Did you all think I was dead? Unfortunately for you, I am not. I’ve just been fairly busy with work and with my renewed interest in photography. Speaking of which, all of you should follow my Flickr photostream, which I update daily.
So, you’ve got the shiny new iOS 4.2 on your iPhone 4 and you have enabled AirPrint sharing on your Mac, using either the free Hacktivator or one of the commercial packages. You are very satisfied (albeit a bit doubtful about actually using it in the future), except for one thing: it prints in color, and you really wish it could print in grayscale, because toner is not cheap.
When printing on the Mac this is easy: in any application’s print dialog, you change the specific settings of your printer to convert to grayscale and save a new preset. Then you just select “use last selected preset” and you forget about it, limiting yourself to changing it to color whenever you feel like wasting money (or printing money, if you’re that kind of naughty boy.)
AirPrint, on the other hand, just doesn’t have any setting, aside from the number of copies. You can’t even choose which pages to print. It’s either all or nothing. And it prints in color. It all seems lost, but fear not! OS X’s print subsystem is based on — or rather, it actually is — CUPS, which stands for Common Unix Printing System. Therefore all you need to is fiddling with it to change the actual default settings. How do you do that? It’s very, very simple.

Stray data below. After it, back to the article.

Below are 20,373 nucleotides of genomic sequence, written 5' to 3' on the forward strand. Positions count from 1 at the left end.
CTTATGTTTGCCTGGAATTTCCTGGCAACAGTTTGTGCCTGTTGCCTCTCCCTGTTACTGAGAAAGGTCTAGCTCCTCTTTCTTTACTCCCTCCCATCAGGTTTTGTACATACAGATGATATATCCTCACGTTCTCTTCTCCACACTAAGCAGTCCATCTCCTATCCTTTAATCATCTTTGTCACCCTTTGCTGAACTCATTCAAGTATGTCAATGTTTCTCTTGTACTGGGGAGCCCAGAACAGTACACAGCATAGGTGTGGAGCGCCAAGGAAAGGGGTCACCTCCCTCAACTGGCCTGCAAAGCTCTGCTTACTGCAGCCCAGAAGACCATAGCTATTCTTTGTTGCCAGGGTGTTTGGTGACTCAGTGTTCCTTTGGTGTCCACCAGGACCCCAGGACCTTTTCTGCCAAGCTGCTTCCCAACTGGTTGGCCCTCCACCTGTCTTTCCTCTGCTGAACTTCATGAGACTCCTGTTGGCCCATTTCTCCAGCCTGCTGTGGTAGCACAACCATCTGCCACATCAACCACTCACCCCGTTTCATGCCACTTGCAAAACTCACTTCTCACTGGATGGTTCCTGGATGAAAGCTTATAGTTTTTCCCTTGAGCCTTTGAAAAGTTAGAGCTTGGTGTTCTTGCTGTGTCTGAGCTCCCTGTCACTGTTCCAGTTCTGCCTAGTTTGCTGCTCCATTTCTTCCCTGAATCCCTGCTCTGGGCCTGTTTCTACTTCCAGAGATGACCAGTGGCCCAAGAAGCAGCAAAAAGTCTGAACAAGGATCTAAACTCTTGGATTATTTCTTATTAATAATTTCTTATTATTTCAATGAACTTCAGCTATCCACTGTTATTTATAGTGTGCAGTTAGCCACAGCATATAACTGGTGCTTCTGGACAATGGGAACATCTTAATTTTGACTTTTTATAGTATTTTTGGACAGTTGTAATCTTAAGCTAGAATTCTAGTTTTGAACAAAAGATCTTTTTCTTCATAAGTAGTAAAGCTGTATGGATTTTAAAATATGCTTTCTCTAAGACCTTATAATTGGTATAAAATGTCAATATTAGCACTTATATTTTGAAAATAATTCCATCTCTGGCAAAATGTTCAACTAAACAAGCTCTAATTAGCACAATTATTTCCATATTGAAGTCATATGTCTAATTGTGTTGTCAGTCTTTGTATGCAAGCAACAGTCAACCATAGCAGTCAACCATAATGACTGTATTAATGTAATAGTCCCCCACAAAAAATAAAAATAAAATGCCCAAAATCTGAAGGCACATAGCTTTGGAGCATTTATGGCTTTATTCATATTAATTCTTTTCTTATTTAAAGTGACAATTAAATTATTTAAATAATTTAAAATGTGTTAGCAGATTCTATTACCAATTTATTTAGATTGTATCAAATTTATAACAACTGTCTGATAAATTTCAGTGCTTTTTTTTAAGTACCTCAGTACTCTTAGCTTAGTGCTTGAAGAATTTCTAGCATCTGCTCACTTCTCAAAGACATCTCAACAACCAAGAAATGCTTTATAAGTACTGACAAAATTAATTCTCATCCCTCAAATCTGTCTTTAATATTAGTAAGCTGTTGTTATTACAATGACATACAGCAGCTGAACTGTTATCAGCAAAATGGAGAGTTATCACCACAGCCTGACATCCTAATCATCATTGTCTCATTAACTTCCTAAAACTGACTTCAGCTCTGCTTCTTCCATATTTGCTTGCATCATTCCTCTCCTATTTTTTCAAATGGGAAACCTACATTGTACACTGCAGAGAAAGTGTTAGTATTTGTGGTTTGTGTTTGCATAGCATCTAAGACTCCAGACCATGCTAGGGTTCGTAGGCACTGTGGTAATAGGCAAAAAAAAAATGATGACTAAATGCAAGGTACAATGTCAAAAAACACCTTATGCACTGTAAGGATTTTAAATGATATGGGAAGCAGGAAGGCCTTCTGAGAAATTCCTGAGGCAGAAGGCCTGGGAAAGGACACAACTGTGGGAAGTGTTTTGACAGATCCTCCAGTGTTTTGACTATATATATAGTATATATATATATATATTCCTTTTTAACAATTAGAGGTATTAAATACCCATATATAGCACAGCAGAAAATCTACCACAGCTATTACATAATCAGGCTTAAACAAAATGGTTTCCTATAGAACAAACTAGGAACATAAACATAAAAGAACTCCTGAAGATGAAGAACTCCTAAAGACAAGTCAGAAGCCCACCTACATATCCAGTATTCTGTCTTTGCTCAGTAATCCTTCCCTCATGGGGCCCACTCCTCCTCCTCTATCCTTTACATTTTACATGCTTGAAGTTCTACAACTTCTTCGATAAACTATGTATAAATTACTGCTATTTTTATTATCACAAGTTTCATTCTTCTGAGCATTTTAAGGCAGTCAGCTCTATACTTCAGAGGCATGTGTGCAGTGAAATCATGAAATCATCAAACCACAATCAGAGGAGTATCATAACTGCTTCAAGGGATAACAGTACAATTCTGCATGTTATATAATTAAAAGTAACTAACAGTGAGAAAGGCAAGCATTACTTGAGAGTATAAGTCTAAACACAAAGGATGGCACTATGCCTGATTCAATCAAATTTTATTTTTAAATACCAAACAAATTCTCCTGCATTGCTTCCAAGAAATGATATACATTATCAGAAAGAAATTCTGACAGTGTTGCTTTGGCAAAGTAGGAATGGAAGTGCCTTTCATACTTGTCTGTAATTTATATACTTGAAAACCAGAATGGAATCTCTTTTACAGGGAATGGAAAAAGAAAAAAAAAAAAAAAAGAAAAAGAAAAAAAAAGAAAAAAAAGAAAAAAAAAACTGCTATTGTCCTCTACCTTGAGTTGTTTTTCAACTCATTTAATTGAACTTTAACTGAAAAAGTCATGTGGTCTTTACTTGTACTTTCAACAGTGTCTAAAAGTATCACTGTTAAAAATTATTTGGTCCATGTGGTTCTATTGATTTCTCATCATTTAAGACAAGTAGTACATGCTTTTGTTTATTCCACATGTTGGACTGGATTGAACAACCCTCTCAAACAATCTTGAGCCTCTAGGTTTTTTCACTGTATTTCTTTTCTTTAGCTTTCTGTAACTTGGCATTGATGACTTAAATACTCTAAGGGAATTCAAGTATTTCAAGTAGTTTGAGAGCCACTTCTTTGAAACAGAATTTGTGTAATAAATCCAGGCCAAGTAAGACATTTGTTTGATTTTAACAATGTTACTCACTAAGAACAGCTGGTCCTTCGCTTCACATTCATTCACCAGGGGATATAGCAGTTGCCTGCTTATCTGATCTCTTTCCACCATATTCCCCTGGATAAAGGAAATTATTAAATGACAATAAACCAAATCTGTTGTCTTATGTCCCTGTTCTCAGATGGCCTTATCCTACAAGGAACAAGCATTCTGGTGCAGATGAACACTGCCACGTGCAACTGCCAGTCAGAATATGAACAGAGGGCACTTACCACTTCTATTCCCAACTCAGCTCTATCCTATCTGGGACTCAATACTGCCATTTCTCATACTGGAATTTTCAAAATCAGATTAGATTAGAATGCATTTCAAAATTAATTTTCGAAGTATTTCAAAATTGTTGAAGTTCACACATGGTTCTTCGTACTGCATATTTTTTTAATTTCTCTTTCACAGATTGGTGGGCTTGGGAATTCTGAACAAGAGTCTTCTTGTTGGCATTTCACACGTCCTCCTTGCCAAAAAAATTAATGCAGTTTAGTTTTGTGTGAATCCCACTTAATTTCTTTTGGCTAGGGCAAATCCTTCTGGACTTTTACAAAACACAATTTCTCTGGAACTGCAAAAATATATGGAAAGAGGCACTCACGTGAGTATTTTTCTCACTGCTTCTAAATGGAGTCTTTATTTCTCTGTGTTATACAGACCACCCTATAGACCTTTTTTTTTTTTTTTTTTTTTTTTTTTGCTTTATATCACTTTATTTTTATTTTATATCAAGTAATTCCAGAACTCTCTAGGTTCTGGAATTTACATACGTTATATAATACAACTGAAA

Go to http://localhost:631/ (the CUPS configuration runs via a pseudo-webserver on port 631; don’t worry, this only works on your own machine for your own machine), and click on Administration on top, then click on Manage Printers. Click on the name of the printer in question, and in the Administration pull-down menu choose Set Default Options. What you see now depends on the actual printer you have, but it should very closely resemble the options you get in the OS X print dialog. In my case, the General tab shows a setting called Color Mode that lets me choose between Color and Grayscale. I set it to the latter, clicked the Set Default Options button, typed in my username and password, and off I went.
Note that you must have administrator rights, and you have use your short username, the one in lowercase with no spaces. It’s the same one that gives the name to your own home folder.
(Many thanks to Marco F. for the input.)